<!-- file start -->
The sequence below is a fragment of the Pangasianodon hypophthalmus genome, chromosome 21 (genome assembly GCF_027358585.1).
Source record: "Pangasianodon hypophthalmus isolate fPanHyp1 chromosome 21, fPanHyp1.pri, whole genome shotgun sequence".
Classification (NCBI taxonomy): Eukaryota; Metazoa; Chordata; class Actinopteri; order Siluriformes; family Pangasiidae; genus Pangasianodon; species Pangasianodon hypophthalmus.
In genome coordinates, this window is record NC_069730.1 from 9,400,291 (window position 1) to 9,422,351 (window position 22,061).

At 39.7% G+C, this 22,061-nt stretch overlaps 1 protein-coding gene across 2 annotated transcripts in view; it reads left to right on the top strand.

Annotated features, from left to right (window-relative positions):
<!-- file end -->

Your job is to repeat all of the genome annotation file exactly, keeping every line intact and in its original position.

The sequence below is a fragment of the Pangasianodon hypophthalmus genome, chromosome 21 (genome assembly GCF_027358585.1).
Source record: "Pangasianodon hypophthalmus isolate fPanHyp1 chromosome 21, fPanHyp1.pri, whole genome shotgun sequence".
Classification (NCBI taxonomy): Eukaryota; Metazoa; Chordata; class Actinopteri; order Siluriformes; family Pangasiidae; genus Pangasianodon; species Pangasianodon hypophthalmus.
In genome coordinates, this window is record NC_069730.1 from 9,400,291 (window position 1) to 9,422,351 (window position 22,061).

At 39.7% G+C, this 22,061-nt stretch overlaps 1 protein-coding gene across 2 annotated transcripts in view; it reads left to right on the top strand.

Annotated features, from left to right (window-relative positions):